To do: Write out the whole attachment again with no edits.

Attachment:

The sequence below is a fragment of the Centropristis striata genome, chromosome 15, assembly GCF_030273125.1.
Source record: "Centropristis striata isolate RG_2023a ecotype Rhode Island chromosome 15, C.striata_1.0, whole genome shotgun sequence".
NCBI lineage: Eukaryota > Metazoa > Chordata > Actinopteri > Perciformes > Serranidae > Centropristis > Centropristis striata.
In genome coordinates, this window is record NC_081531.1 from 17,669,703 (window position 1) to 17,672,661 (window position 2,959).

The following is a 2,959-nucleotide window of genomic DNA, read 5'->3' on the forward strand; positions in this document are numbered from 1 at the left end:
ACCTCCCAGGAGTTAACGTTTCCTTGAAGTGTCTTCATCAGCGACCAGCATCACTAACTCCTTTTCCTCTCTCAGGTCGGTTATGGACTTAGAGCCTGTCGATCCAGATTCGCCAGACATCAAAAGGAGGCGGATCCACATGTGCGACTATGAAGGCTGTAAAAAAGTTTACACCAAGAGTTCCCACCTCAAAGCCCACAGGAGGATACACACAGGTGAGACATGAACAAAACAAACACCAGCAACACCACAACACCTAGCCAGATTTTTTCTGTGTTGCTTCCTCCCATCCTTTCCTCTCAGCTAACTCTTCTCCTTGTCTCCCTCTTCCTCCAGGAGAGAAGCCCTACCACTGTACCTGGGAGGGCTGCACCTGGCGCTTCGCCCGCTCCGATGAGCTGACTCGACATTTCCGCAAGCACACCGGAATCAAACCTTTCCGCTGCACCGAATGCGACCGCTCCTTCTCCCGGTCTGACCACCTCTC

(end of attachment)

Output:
The sequence below is a fragment of the Centropristis striata genome, chromosome 15, assembly GCF_030273125.1.
Source record: "Centropristis striata isolate RG_2023a ecotype Rhode Island chromosome 15, C.striata_1.0, whole genome shotgun sequence".
NCBI lineage: Eukaryota > Metazoa > Chordata > Actinopteri > Perciformes > Serranidae > Centropristis > Centropristis striata.
In genome coordinates, this window is record NC_081531.1 from 17,669,703 (window position 1) to 17,672,661 (window position 2,959).

The following is a 2,959-nucleotide window of genomic DNA, read 5'->3' on the forward strand; positions in this document are numbered from 1 at the left end:
ACCTCCCAGGAGTTAACGTTTCCTTGAAGTGTCTTCATCAGCGACCAGCATCACTAACTCCTTTTCCTCTCTCAGGTCGGTTATGGACTTAGAGCCTGTCGATCCAGATTCGCCAGACATCAAAAGGAGGCGGATCCACATGTGCGACTATGAAGGCTGTAAAAAAGTTTACACCAAGAGTTCCCACCTCAAAGCCCACAGGAGGATACACACAGGTGAGACATGAACAAAACAAACACCAGCAACACCACAACACCTAGCCAGATTTTTTCTGTGTTGCTTCCTCCCATCCTTTCCTCTCAGCTAACTCTTCTCCTTGTCTCCCTCTTCCTCCAGGAGAGAAGCCCTACCACTGTACCTGGGAGGGCTGCACCTGGCGCTTCGCCCGCTCCGATGAGCTGACTCGACATTTCCGCAAGCACACCGGAATCAAACCTTTCCGCTGCACCGAATGCGACCGCTCCTTCTCCCGGTCTGACCACCTCTC